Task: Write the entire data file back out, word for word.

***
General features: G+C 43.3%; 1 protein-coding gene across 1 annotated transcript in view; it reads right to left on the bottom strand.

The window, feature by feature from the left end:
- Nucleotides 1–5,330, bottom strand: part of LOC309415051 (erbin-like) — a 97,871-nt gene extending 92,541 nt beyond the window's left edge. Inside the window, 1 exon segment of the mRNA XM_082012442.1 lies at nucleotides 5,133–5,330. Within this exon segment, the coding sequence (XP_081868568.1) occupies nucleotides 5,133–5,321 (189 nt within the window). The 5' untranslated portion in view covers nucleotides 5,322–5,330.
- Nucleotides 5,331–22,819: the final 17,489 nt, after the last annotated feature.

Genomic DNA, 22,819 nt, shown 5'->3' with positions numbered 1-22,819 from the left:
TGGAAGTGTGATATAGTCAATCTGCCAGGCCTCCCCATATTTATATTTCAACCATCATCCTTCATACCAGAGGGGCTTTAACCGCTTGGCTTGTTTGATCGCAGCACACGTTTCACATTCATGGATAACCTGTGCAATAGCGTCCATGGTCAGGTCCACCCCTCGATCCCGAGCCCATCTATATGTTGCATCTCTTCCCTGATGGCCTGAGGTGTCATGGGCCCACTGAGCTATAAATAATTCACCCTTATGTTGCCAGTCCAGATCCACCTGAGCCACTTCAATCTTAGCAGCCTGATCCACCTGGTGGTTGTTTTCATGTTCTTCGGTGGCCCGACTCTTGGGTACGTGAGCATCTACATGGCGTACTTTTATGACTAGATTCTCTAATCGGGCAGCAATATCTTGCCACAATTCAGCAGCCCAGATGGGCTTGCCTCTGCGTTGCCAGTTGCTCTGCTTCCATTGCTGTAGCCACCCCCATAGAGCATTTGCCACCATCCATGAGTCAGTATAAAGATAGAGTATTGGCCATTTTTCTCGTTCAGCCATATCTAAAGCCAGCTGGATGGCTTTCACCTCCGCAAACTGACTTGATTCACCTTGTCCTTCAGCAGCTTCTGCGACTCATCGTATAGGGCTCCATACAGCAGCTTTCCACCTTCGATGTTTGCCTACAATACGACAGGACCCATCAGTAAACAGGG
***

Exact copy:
General features: G+C 43.3%; 1 protein-coding gene across 1 annotated transcript in view; it reads right to left on the bottom strand.

The window, feature by feature from the left end:
- Nucleotides 1–5,330, bottom strand: part of LOC309415051 (erbin-like) — a 97,871-nt gene extending 92,541 nt beyond the window's left edge. Inside the window, 1 exon segment of the mRNA XM_082012442.1 lies at nucleotides 5,133–5,330. Within this exon segment, the coding sequence (XP_081868568.1) occupies nucleotides 5,133–5,321 (189 nt within the window). The 5' untranslated portion in view covers nucleotides 5,322–5,330.
- Nucleotides 5,331–22,819: the final 17,489 nt, after the last annotated feature.

Genomic DNA, 22,819 nt, shown 5'->3' with positions numbered 1-22,819 from the left:
TGGAAGTGTGATATAGTCAATCTGCCAGGCCTCCCCATATTTATATTTCAACCATCATCCTTCATACCAGAGGGGCTTTAACCGCTTGGCTTGTTTGATCGCAGCACACGTTTCACATTCATGGATAACCTGTGCAATAGCGTCCATGGTCAGGTCCACCCCTCGATCCCGAGCCCATCTATATGTTGCATCTCTTCCCTGATGGCCTGAGGTGTCATGGGCCCACTGAGCTATAAATAATTCACCCTTATGTTGCCAGTCCAGATCCACCTGAGCCACTTCAATCTTAGCAGCCTGATCCACCTGGTGGTTGTTTTCATGTTCTTCGGTGGCCCGACTCTTGGGTACGTGAGCATCTACATGGCGTACTTTTATGACTAGATTCTCTAATCGGGCAGCAATATCTTGCCACAATTCAGCAGCCCAGATGGGCTTGCCTCTGCGTTGCCAGTTGCTCTGCTTCCATTGCTGTAGCCACCCCCATAGAGCATTTGCCACCATCCATGAGTCAGTATAAAGATAGAGTATTGGCCATTTTTCTCGTTCAGCCATATCTAAAGCCAGCTGGATGGCTTTCACCTCCGCAAACTGACTTGATTCACCTTGTCCTTCAGCAGCTTCTGCGACTCATCGTATAGGGCTCCATACAGCAGCTTTCCACCTTCGATGTTTGCCTACAATACGACAGGACCCATCAGTAAACAGGG